NEW YORK, N.Y. – In a megabyte-driven world, you’d think kids would be playing solely with mega-tech toys.
But at the recent Toy Fair 2013 here, buyers gathered like kids on a playground around the booths stocked with the classics — wooden play sets and ride-on toys, craft materials, table games and building sets.
“Retro-style toys for the under-tween crowd are on the upswing,” says Adrienne Appell of the Toy Industry Association.
Kids may see the un-wired stuff as novel; parents appreciate having some balance in the toy basket.
Here’s a look at some of the new offerings, and also which toys are worth hanging onto after kids outgrow them.
Building sets — including Lego — are hotter than ever, according to consumer market research firm NPD Group. The category grew nearly 20 per cent in 2012, the group said.
Lego’s booth at the February fair included new entries in the Lego City and Lego Friends categories, the new Galaxy Squad space fantasy sets, and the DUPLO Read and Build sets, among others.
K’Nex representatives were writing orders for glow-in-the-dark rollercoasters, and construction sets based on Angry Birds, Pac-Man and Super Mario. The manufacturer’s Robo Battlers allow kids to make smaller figures and stick them together to make a more elaborate creation.
And Tinkertoys are turning 100 this year, now rendered in durable high-density plastic. The colorful components include perennial favourites like rods, spools and washers, as well as some new bendable pieces.
British-based Le Toy Van offered high-end, high-quality, creative-play toys: sustainably produced rubberwood and engineered-wood dollhouses, pirate ships and accessories, with accompanying characters. The company’s faux food array included petit fours, fine chocolates and croissants.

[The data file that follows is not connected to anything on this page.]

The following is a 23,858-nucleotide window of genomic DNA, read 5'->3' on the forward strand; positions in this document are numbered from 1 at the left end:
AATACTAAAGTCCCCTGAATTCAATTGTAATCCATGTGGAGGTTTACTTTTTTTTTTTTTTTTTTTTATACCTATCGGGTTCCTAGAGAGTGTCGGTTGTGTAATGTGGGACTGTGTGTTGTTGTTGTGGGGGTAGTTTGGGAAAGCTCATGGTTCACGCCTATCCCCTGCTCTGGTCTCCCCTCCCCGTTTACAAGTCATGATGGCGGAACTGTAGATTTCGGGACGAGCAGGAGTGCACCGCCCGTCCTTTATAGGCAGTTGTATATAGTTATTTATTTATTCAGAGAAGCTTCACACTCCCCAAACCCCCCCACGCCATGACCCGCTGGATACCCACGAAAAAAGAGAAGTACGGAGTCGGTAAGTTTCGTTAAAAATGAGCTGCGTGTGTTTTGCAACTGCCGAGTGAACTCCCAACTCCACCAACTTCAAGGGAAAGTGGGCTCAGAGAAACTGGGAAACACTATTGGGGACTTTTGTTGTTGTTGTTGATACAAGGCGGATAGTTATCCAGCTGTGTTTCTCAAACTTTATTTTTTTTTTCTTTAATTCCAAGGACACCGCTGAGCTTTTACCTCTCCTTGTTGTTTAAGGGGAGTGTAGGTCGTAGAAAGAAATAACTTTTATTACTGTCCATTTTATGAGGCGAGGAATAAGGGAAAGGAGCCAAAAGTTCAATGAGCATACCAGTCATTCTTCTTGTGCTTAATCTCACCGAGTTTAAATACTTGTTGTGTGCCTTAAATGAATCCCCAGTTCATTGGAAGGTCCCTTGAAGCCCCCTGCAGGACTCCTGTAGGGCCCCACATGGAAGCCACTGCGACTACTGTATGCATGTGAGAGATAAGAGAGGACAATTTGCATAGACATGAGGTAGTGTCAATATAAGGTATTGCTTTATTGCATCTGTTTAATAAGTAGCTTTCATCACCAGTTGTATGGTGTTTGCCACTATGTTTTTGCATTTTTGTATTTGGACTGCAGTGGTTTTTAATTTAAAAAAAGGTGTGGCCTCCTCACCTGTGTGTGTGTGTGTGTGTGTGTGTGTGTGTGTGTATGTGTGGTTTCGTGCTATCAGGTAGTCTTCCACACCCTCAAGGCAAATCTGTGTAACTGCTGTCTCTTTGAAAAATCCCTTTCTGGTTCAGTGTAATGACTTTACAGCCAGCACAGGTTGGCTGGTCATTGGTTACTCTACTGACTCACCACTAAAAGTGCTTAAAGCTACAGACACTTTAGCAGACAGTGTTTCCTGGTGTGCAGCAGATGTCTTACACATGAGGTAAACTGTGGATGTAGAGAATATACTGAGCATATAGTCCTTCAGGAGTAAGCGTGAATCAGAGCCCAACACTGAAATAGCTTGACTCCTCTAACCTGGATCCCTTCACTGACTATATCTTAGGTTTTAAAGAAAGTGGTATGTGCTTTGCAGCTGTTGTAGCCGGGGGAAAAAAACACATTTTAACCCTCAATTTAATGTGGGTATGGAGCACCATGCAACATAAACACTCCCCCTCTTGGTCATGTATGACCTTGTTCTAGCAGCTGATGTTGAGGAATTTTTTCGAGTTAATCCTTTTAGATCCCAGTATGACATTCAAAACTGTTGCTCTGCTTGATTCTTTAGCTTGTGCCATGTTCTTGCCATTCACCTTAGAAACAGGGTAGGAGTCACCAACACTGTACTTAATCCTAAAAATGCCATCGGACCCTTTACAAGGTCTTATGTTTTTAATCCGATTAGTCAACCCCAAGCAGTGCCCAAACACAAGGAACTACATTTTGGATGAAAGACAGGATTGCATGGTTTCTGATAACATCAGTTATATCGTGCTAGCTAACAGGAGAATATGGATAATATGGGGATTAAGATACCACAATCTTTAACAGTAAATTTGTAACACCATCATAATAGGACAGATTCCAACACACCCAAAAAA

Some toymakers were touting franchises beloved by today’s kids’ parents: board games and figures based on Cabbage Patch Dolls, Teenage Mutant Ninja Turtles and Fraggle Rock. There were Bozo the Clown outdoor games. And New York-based Yottoy had old-timey books like “Harry the Dog,” ”The Poky Little Puppy” and “Scuffy the Tugboat” paired with plush toys.
In arts and crafts, Crayola’s booth showed new kits for making custom markers and crayons. Play-Doh demonstrated a new fluffier formula, while at Waba Fun, buyers were elbow-deep in Bubber, a never-dries-out play dough made with hollow ceramic beads and non-toxic polymers; Shape-It sand, which can be formed, baked, sculpted and then warmed back into a pile to start again; and Kinetic Sand, another polymer-filled sand.
OLDIES BUT GOODIES
When a kid outgrows them or loses interest, which toys are worth hanging onto?
Those with sentimental value, perhaps — books, dolls or train sets that parents dream might one day be passed on to grandchildren.
And then there are collectibles.
“I think the ones based on popular movies and shows might have value. Couple that with a brand-name toy and you’ve got a potential collectible,” says Bene Raia of Boston, one of the antiques pickers on PBS’ “Market Warriors.”
Hard-to-find sets of “Star Wars” Lego, for instance, are worth big bucks, she says; an out-of-production Rebel Snowspeeder was recently offered online for more than $1,300.
And pay attention even to what’s in those fast-food bags.
“One of the biggest surprises in toy collecting is the Happy Meal giveaway,” Raia says. Tie-ins to films offer an instant cross-collectible, that is, an item of value in more than one collectors’ marketplace. Whole sets command more on the resale market; a “101 Dalmatians” Happy Meal set from McDonald’s now sells on eBay for around $100.
Raia says many toys from the Baby Boom era are valuable now — Louis Marx toy trains, Madame Alexander Cissy dolls from the 1950s, Parachute Jump erector sets from the ’40s — especially if they have the original boxes and accessories.
That’s key: Keep the packaging.
“Some people will buy two boxes of Lego, one to play with and one to keep,” Raia says. “It might sound extreme, but for the ‘Star Wars’ series it might be a good idea.”
When is it time to get rid of toys?
Raia, a mother of four under age 10, says her rule of thumb is simple. “Anything that hasn’t been played with in the past three or four months, we give away.”
Incomplete games and sets can be donated or passed along, although with a popular toy she suggests posting it online to help someone else complete their set.